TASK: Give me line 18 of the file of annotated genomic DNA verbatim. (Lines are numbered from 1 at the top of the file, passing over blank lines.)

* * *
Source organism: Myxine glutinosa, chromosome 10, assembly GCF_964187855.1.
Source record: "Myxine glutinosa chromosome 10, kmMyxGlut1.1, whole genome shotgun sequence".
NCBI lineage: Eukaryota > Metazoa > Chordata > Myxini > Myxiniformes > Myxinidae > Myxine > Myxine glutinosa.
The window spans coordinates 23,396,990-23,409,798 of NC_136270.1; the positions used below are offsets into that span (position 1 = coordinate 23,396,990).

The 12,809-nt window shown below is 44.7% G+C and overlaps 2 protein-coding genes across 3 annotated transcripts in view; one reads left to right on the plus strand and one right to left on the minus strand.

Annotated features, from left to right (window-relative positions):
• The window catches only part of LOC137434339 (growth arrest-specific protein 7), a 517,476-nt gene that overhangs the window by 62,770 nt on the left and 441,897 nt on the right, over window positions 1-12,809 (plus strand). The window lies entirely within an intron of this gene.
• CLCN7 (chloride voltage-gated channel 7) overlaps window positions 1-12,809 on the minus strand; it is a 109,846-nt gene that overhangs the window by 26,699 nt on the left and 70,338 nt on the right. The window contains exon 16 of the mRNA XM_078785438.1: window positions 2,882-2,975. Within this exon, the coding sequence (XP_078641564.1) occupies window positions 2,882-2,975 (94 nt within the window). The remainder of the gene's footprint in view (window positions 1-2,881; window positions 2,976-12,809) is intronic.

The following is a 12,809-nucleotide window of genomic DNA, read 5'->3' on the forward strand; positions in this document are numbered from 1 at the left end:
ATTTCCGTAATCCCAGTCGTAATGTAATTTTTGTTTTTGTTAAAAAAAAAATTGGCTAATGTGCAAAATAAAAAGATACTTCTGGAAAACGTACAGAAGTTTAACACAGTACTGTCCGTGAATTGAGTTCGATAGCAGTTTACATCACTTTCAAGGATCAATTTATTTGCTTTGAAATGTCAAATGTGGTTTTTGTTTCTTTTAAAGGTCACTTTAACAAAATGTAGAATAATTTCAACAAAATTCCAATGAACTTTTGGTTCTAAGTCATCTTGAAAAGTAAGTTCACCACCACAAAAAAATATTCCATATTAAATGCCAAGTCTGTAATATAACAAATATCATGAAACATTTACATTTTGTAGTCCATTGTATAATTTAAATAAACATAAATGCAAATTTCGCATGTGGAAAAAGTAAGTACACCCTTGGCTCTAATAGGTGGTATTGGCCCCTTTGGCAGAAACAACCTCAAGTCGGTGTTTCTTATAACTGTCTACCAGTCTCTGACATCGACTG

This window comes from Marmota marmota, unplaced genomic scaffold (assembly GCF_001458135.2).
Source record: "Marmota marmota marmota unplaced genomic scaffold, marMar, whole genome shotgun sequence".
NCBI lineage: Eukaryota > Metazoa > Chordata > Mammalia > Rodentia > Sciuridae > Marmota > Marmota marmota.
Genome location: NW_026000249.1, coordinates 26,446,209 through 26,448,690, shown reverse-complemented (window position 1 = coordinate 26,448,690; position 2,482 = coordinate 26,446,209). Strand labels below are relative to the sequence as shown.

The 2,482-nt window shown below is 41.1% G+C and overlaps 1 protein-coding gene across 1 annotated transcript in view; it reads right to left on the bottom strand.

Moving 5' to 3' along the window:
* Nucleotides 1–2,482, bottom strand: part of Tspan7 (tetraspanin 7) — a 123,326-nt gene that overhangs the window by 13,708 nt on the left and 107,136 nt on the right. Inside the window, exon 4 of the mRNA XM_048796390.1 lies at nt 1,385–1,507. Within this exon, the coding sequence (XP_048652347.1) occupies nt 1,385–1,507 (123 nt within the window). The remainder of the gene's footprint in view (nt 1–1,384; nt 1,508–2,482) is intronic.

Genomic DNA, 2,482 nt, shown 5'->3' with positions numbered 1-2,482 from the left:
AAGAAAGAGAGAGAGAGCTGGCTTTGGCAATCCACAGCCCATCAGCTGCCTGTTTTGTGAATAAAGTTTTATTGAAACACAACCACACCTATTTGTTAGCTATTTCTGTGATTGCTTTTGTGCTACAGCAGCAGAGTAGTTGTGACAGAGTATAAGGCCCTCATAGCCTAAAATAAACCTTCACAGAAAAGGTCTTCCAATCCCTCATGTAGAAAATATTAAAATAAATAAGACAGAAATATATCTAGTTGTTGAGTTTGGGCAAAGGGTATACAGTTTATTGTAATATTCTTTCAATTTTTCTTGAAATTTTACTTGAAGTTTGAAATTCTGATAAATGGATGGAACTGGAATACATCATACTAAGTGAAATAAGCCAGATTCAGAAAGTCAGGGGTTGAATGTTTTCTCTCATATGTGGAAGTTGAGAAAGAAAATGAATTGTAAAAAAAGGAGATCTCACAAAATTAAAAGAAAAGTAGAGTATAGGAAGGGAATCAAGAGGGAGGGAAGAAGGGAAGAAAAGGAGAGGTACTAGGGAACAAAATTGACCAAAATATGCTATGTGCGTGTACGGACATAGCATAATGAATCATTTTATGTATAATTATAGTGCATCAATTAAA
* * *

Genomic DNA, 2,482 nt, shown 5'->3' with positions numbered 1-2,482 from the left: